Came across this article on equine Borreliosis, "The State of Lyme Disease".
If you are a horse owner, it's important to know the common symptoms of equine Lyme disease: shifting leg lameness, myalgia (muscle pain), dermal hypersensitivity, behavior changes, weight loss, uveitis, and neurological signs.
Sounds similar to the symptoms that people get with Lyme disease.
An interesting point to be made in this article is about the value of retesting in horses:
"It is also difficult to determine response to treatment with serological testing, because B. burgdorferi antibody levels are known to persist for years in humans and are also apparently long-lived in horses. Retesting is suggested four to six months after treatment to see if there is a decrease in serological values. This retesting can be questionable in determining response to treatment because horses are likely to be exposed and possibly reinfected post-treatment if living in areas of high tick density."So, is the implication here that a decrease in values on a blood test is sign of progress against the disease?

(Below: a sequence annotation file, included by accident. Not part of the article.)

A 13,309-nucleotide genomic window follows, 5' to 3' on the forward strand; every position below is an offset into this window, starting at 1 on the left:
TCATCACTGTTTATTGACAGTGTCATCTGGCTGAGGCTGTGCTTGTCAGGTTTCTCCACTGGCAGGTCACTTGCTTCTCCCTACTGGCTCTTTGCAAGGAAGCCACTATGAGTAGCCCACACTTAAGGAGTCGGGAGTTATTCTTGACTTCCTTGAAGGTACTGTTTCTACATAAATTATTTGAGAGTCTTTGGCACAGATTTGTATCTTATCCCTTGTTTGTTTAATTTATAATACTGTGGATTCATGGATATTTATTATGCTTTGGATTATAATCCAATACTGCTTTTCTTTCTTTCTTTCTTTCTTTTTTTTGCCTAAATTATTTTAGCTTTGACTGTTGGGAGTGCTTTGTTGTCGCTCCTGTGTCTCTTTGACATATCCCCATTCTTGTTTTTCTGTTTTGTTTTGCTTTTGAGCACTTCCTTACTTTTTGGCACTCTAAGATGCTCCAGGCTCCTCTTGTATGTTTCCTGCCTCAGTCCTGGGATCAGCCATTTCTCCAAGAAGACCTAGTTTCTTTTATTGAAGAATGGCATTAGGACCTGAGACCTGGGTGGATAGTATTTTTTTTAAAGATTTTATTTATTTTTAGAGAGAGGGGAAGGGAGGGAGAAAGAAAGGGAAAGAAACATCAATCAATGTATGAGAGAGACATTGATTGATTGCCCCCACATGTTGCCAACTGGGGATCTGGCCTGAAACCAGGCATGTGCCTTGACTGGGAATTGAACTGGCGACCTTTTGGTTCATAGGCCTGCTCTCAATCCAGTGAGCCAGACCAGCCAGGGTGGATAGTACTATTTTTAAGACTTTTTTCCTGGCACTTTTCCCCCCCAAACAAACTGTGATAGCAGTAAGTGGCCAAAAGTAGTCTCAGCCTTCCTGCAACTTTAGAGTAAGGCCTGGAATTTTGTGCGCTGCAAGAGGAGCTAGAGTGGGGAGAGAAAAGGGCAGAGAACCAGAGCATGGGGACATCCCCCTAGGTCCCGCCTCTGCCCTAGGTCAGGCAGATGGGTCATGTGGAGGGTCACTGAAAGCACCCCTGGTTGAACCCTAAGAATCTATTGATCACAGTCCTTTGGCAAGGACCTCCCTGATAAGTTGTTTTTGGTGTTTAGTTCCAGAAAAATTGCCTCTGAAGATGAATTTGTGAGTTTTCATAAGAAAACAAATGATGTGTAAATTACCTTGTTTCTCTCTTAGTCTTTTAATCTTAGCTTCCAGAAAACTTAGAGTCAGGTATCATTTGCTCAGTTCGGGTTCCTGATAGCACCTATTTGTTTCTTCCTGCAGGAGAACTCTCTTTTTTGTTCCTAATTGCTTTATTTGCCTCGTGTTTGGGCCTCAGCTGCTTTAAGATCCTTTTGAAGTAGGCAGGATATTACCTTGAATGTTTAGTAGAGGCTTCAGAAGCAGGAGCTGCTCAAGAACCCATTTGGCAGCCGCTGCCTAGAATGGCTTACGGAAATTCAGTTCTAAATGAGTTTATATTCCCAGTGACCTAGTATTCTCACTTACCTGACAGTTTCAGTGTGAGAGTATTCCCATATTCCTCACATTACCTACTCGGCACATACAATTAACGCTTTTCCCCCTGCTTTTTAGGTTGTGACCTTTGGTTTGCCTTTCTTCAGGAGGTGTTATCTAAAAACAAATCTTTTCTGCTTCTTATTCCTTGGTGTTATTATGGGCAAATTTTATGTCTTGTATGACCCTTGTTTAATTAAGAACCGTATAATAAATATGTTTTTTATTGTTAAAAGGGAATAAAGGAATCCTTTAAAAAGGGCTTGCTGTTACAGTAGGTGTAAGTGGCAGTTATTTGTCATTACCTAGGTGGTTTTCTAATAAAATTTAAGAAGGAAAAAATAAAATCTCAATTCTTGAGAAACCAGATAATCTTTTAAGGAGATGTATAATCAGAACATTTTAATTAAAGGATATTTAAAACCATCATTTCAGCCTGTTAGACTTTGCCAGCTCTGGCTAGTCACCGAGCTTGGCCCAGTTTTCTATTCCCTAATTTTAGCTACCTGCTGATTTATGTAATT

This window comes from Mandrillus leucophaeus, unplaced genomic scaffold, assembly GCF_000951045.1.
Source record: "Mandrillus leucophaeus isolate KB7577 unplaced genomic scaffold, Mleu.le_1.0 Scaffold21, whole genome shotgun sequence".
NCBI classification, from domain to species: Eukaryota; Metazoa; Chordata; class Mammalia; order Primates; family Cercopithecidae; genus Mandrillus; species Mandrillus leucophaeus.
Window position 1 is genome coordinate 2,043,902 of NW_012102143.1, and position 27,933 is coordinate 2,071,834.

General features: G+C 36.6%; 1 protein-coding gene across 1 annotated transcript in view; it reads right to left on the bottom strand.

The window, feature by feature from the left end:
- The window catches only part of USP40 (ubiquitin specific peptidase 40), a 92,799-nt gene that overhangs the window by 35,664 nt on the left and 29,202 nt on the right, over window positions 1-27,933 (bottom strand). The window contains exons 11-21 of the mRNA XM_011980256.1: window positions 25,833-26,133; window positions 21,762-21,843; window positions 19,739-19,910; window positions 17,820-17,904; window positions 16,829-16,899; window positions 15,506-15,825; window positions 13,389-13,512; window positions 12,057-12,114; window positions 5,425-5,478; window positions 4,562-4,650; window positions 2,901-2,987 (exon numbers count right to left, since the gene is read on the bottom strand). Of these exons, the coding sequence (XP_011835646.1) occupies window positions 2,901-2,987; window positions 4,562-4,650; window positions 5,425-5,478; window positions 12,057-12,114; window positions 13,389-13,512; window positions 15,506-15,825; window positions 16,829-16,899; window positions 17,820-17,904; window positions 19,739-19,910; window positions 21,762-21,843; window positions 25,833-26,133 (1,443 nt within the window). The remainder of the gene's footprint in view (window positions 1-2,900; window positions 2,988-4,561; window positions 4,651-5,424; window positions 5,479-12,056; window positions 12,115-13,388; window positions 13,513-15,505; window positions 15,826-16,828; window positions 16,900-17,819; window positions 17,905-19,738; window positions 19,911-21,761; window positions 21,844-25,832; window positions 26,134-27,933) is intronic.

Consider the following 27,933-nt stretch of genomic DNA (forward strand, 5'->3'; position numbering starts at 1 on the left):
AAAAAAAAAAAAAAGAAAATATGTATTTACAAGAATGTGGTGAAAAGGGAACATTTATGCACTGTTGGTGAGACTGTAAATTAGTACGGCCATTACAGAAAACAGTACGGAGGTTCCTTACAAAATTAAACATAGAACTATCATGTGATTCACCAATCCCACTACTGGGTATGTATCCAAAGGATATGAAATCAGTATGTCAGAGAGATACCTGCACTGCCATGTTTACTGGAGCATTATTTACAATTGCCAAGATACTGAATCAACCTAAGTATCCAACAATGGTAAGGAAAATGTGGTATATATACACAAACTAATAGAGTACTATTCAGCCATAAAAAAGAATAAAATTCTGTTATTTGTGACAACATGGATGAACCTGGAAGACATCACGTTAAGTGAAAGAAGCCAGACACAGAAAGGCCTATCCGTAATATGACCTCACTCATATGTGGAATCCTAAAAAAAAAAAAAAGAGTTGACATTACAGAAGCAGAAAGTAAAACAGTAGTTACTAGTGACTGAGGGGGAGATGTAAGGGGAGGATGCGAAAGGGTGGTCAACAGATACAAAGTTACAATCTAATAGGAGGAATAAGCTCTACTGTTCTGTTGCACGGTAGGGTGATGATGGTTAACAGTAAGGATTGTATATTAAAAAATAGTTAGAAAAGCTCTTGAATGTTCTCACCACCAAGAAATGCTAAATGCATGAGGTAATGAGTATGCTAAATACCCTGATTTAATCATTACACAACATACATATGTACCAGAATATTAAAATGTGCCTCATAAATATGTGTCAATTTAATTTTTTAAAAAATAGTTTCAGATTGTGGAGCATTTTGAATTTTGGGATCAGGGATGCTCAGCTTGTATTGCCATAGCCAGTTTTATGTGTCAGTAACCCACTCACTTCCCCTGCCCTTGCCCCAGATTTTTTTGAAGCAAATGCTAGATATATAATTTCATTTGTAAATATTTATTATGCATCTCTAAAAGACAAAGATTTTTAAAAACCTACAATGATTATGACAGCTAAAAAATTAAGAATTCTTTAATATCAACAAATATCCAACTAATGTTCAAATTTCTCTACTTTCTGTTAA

It's true that if the horse is exposed and reinfected post-treatment in an endemic area that having shown a long-lived antibody response from a previous infection makes a new test result less useful. At the same time, a horse could have been reinfected, so then one has to look at a clinical diagnosis based on symptoms for a diagnosis. This is another thing which is similar for people with Lyme disease.
Having a more solid direct detection test which could distinguish between an active infection and past infection would be excellent. What does it take to create a test like this for Lyme disease?
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